Rachel Hruza’s first published novel has a hefty title.
At first, she worried about that.
Maybe readers would think “Dear Isaac Newton, You’re Ruining My Life” would delve more deeply into the science behind apples falling to the ground.
Or be a series of broken-hearted love letters to the long-dead Englishman.
But the 346-page novel (originally titled “Back Words”) isn’t about physics, nor is it an ode to Newton and his Laws.
It’s a book about the way gravity felt to Truth Trendon. The gravity of wearing a back brace when you’re a middle school girl worried about fitting in.
“I hate Isaac Newton,” the book begins. “The moment that apple fell from the tree and he thought up gravity was the moment my body was doomed.”
Hruza is 32. She teaches English and composition at Southeast Community College in Milford. She’s married and expecting a baby girl in November.
Her grandmother has scoliosis and her mom has scoliosis and her brother has scoliosis and her twin sister has scoliosis.
And Hruza still has the plastic brace she wore for three of her teenage years in Wayne. The brace that kept the curve of her back from getting worse until she had surgery in college.
The brace she tried to hide under oversized shirts and baggy pants. “Luckily for me, fashion at that time sort of allowed for that.”
That brace seems smaller now, the author says.
But back in sixth grade, it felt like she was entering a diving bell when she slipped into it, the Velcro straps that pushed the brace into her shoulder bones and her hip bones and rib cage.
She transmits that feeling in her book. The “hulking, white monstrosity” that left her “trapped in my own insulated plastic sauna” walking around in an “enormous eyesore.”
She lived part of the novel, Hruza says, but much of it — the characters built around Truth, her siblings and friends and crush on the cute boy in band class — is fiction.
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“Part of me never wanted to write it,” she says. “It was a self-conscious time, concerned with what people would think of me.”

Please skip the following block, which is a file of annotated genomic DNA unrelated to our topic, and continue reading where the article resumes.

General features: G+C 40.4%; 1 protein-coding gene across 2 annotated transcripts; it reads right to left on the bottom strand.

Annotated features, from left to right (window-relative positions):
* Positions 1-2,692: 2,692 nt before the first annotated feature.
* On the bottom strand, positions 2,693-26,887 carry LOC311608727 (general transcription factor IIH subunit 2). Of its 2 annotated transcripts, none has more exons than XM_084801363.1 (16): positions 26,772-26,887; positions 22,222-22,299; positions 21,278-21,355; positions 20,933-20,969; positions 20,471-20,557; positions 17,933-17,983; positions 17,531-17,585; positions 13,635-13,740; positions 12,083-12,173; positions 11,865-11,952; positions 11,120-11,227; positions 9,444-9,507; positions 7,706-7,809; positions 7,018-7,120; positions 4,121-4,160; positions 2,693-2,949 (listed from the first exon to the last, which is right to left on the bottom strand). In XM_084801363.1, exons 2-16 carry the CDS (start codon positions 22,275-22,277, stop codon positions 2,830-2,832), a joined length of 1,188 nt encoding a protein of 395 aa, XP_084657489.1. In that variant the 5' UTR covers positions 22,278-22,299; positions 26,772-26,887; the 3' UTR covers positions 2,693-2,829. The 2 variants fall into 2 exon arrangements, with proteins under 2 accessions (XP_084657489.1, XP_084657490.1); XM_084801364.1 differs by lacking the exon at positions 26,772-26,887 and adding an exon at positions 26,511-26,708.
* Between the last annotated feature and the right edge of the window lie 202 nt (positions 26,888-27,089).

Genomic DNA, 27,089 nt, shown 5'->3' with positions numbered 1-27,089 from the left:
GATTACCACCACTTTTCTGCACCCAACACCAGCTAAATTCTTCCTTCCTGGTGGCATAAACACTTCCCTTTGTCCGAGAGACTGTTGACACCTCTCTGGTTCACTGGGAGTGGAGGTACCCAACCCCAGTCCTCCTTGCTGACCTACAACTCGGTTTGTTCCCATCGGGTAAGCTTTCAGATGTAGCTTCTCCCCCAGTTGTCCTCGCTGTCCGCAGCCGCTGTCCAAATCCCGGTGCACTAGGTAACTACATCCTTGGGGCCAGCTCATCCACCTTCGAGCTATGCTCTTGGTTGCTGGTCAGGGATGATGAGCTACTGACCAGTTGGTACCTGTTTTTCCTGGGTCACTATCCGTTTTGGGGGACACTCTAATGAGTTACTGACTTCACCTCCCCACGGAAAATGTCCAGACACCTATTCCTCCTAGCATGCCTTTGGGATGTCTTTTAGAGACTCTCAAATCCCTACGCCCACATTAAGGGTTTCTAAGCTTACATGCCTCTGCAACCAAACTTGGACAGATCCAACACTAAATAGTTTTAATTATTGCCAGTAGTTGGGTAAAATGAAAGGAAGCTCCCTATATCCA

But when she did, she pulled from her past for its essence: “I tried to think of the emotions I went through then and try to bring them out for young readers.”
And reviewers took note.
On Kirkus: “All of the drama and self-centeredness of adolescence are here ...”
On Good Reads: “As someone who has scoliosis and wore a back brace in junior high, this touching and quick-witted story is a highlight to read ...”
On Girls' Life: “A compelling middle-school tale that captures the realities of living with scoliosis while maintaining the realistic drama of everyday life.”
From her twin sister, Sarah Messerli: “Maybe I’m biased, but I feel like I can just visualize what she writes ... she captures that age group very well.”
And: “She’s also funny.”
I can confirm that. (Read for yourself; Hruza is signing copies of “Dear Isaac Newton” from 2-3 p.m. Sunday at Barnes & Noble at SouthPointe Pavilions.)
The woman who grew up writing is pleased with her novel’s reception. She’s been speaking at middle schools; getting good feedback from Curvy Girls, a scoliosis support network.
And making the pages of Girls' Life — a favorite from her growing up years — was a bonus.
The magazine’s review ends with questions for its young female readers: Do you have a secret you keep close to your chest? How do you deal?
A curve in a young girl’s back was the vehicle for Hruza’s book, but it might have been anything that makes a girl feel different during a time in her life when all she wants to do is fit in with her peers.
Her book's heroine is strong, Hruza says. Stronger than she was.
“Having time away from it and growing up, you figure out what you thought mattered back then mattered, but not nearly as much as you thought it did.”